Puppy training


Surviving the first day with a new puppy

Bringing a puppy home and how to survive the first 24 hours!

Being excited and also a little nervous about bringing your puppy home is a totally normal feeling. Have you got everything? Have you got the right things? Will they settle? Will I get any sleep? These are all really common questions.

There is no doubt that a pup that has in an instant been separated from everything its ever known is going to be quite unsettled. Here are some helpful tips that you can do to help sensibly manage this potentially traumatic experience.

– If possible, visit your puppy several times at the breeder’s home.
– Have everything ready and in place so you aren’t putting up noisy crates being distracted as soon as you get there. 
– Ask the breeder if you can have a piece of the pups bedding that smells of him mum and siblings. This will comfort him when he is in his new home. 
– After the initial car trip home, immediately take your puppy out for a wee. 
– Carry your puppy in and show him from the comfort of your arms the 1 or 2 rooms he will be in for the next few weeks. Let him take in the sights and smells.
– Place your pup gently down and let him explore his surroundings at his own pace. 
– Introduce him to existing pets and family members in a calm, quiet way and teach young children not to treat the puppy as a toy. 
– Use the same food the breeder has been feeding to avoid an upset stomach. 
– Remember puppies don’t have any sense of bedtime routine and sleep whenever they are tired. It’s a good idea to try and keep the puppy fairly active and awake in the evening so that they can settle and sleep better at bedtime. 
– Sleep near (not with!) your puppy the first three nights. Just the sound and smell of you nearby will be reassuring.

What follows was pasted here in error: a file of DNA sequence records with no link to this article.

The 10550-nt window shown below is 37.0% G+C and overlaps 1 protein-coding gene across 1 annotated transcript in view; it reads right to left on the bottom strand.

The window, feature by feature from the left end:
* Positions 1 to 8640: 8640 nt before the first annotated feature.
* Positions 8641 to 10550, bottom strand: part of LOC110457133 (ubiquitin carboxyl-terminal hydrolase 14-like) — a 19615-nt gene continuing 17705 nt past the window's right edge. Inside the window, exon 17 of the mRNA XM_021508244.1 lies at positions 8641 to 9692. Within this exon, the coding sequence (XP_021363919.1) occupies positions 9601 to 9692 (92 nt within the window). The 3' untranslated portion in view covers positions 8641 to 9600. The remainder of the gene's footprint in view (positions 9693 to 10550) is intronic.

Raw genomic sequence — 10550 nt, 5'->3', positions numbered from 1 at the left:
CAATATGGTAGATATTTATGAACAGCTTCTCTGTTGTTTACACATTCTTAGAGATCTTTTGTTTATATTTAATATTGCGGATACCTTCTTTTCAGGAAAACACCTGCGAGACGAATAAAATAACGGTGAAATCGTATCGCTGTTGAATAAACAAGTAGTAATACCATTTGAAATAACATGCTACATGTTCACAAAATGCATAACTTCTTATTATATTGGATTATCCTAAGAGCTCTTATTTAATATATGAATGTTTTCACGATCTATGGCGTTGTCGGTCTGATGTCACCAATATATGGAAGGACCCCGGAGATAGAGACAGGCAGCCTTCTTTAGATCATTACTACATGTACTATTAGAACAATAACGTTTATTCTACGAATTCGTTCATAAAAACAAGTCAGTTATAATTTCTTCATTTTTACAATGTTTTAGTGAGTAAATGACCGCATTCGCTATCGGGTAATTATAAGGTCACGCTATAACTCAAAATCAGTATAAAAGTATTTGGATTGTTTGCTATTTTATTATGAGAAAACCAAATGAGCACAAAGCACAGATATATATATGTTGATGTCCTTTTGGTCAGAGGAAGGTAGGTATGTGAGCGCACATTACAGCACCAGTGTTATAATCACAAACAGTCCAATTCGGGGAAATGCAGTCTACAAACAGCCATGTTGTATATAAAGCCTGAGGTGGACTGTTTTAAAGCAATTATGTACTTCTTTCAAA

– Your puppy will usually need to be let out for a wee every 2/3 hours. Be prepared to set your alarm and do this. 
– If your puppy cries or whimpers you can use a heated puppy pad or ticking clock nearby to help settle him. 
– Remember a crying puppy is a distressed puppy and should NEVER be left for a long period of time.

Recall training – when to start? The best time to start recall training with your dog is as soon as possible! We begin with teaching our pups ‘reflex to name’ which is one of the foundations of recall. This is where we say our dog’s name and ‘come’ or ‘here’ and immediately give our dogs a reward for coming to us.

Remember not to ask for another behaviour such as a sit when your puppy comes to you, as you would then be rewarding the sit rather than the most important this – recall. Here is something you can do at home – the above video shows a puppy recall training exercise with this ‘treat triangle’. Each time the owner gets to a cone, they say the puppy’s name and their recall cue.

This training game is excellent to practice your reflex to name even though your puppy may not have had its vaccinations. It is important to start this in the first few days of getting your puppy, can be done in the garden and then be taken to your local park at a later date.

Puppies are adorable and are hugely rewarding to have. The bond you will form will last a lifetime and it’s exciting to be part of the puppy’s development. One final tip is I would advise taking at least two weeks off work to settle your puppy in not only for him but also for you! Really enjoy this time with them because they grow so quickly!

It is always a good idea to start training your puppy straight away. This means the very same day you bring them home. Do not wait to train your puppy until they are able to go for their walks post vaccination. There are so many important foundations you need to get done before you venture out into the world.

Start off on the right paw and do not let your puppy make mistakes which you later have to undo. Prevention is FAR better than cure, believe us! We don’t want you making the same mistakes as others who are unprepared. We want you to get it right and enjoy your puppy, stress free. Check out our puppy training package here.

Adelaide Stewart-Jones BSc (Hons) IMDT

Dog Behaviourist and Accredited Trainer

The Confident K9 Limited


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